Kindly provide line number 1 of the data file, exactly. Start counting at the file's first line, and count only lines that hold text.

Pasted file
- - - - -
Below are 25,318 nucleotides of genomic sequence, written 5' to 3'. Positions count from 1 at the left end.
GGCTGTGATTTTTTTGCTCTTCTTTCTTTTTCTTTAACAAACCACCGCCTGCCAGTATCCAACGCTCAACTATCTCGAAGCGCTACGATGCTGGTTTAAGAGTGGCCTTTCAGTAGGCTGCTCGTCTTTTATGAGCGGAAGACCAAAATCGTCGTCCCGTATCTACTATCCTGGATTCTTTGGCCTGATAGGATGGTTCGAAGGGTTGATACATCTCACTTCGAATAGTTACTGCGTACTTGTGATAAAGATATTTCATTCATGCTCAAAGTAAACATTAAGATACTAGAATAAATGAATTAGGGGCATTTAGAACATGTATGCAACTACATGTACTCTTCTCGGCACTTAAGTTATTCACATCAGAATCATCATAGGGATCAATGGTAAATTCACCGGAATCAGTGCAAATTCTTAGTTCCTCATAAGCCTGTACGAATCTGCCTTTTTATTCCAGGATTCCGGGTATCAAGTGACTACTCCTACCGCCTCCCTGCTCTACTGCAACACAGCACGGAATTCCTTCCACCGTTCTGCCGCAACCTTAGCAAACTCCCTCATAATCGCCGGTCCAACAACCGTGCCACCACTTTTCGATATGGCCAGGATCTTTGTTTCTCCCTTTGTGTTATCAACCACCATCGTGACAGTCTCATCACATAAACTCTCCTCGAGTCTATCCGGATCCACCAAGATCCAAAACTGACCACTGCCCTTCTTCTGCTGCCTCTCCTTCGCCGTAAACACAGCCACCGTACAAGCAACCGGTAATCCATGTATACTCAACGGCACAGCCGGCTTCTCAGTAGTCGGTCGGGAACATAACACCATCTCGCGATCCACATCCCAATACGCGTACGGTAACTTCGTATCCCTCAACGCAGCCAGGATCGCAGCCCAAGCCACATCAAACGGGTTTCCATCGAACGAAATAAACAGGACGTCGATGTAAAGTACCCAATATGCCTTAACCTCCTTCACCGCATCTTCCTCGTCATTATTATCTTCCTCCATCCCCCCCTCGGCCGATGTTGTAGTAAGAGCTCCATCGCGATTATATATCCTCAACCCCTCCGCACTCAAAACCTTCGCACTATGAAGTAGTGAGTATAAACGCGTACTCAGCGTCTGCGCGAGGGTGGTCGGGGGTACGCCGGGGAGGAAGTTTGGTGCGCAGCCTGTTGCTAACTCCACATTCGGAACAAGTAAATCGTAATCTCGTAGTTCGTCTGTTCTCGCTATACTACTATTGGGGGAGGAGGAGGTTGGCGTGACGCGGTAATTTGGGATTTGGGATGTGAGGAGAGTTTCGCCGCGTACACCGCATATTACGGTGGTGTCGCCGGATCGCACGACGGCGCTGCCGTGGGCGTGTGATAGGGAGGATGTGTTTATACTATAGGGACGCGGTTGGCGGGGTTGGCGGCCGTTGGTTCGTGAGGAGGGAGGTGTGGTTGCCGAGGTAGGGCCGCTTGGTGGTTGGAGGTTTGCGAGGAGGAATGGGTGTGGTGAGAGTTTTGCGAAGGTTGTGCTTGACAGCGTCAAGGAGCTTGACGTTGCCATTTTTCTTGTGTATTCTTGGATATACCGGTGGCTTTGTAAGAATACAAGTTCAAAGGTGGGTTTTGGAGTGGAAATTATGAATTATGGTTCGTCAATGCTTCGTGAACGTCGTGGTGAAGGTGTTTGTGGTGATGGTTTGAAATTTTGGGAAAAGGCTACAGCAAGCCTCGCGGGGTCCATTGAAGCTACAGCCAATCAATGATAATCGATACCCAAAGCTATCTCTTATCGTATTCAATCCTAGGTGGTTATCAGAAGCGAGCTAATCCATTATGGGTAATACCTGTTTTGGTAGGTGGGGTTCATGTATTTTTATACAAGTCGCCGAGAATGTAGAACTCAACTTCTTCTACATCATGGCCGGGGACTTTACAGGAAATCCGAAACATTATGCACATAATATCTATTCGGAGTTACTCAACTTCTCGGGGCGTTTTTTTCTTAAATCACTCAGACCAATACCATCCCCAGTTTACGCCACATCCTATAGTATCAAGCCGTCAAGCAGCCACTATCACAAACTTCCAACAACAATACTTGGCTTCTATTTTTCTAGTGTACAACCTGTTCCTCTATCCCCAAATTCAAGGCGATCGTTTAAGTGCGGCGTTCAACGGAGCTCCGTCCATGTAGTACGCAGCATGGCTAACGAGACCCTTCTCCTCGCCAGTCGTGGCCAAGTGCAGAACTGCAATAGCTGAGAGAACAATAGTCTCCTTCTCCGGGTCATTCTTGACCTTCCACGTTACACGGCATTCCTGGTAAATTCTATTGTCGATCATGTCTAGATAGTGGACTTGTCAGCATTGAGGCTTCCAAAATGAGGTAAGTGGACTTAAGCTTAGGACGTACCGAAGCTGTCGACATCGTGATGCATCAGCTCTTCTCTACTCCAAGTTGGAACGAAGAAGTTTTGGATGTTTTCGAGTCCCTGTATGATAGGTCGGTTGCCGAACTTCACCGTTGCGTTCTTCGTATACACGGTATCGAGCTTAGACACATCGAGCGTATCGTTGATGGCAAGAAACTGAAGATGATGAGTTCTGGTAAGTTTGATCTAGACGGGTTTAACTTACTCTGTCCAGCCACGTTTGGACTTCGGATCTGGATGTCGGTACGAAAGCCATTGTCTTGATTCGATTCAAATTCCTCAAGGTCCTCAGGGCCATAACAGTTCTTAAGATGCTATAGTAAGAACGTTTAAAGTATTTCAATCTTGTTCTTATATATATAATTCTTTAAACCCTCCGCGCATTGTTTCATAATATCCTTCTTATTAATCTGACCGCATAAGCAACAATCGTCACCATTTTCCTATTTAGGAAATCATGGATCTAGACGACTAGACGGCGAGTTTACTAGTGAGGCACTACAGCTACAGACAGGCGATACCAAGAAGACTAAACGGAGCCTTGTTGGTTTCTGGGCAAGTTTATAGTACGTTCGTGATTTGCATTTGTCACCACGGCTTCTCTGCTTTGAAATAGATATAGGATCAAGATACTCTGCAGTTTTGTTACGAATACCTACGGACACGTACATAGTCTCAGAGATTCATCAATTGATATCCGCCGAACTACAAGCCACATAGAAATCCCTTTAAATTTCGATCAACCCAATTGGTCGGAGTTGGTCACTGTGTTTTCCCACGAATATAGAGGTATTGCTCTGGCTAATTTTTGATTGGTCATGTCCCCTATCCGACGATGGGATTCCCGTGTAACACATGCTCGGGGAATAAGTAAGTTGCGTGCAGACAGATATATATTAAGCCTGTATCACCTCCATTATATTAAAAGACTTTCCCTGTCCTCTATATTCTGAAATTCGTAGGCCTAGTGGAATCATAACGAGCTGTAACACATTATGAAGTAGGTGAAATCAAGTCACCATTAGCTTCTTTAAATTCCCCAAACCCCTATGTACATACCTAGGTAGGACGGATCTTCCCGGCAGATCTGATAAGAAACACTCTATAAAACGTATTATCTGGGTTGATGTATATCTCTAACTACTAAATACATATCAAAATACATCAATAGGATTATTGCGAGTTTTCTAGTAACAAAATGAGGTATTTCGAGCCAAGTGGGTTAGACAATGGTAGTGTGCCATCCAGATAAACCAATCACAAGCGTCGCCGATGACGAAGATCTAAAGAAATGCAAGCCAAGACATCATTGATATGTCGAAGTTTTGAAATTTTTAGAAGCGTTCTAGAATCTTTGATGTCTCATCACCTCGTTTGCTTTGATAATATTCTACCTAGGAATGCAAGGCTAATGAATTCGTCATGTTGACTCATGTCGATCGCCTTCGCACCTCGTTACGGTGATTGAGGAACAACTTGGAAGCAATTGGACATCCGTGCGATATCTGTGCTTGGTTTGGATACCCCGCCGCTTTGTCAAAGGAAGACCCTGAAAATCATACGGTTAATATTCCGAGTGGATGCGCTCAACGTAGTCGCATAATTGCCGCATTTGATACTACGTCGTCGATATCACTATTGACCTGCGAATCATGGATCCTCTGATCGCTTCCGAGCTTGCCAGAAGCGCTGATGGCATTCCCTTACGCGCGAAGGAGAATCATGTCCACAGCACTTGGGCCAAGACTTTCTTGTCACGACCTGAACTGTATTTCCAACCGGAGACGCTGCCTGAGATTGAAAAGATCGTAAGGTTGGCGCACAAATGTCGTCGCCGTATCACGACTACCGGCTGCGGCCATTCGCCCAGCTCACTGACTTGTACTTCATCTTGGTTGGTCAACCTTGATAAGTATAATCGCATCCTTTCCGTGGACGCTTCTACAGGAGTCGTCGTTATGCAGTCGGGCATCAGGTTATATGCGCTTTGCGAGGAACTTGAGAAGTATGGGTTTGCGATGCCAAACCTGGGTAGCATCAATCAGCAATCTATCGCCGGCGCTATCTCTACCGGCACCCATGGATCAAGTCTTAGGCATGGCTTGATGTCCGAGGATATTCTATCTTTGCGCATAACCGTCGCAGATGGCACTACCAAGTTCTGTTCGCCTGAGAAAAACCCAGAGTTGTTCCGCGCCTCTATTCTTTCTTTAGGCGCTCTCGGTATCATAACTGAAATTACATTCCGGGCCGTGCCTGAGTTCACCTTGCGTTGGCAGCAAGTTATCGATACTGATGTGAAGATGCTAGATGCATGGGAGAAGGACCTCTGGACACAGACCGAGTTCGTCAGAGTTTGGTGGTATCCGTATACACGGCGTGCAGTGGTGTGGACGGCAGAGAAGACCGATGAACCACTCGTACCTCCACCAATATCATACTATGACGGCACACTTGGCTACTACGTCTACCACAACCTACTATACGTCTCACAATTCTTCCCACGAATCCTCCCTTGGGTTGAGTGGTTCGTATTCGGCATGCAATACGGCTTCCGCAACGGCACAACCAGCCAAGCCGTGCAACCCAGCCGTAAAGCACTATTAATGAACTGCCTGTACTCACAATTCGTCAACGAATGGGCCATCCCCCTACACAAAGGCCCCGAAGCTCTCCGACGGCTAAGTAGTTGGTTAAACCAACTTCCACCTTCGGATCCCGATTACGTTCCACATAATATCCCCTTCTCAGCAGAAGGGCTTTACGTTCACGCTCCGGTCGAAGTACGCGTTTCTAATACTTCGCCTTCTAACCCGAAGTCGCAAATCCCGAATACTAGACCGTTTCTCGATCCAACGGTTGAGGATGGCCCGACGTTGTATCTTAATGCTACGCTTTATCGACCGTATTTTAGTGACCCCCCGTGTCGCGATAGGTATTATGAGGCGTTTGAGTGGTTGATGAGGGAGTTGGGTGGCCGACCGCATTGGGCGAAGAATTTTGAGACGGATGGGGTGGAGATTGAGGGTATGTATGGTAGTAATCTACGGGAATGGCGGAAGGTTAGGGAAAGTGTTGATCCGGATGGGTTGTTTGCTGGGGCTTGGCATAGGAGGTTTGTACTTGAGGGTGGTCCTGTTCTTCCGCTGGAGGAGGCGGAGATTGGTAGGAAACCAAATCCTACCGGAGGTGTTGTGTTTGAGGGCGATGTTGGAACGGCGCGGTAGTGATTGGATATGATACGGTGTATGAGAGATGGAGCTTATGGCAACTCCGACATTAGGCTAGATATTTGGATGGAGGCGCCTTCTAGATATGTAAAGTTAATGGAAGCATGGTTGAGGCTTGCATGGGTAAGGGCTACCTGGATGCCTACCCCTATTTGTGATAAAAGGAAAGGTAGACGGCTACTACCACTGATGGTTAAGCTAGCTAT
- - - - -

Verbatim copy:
Below are 25,318 nucleotides of genomic sequence, written 5' to 3'. Positions count from 1 at the left end.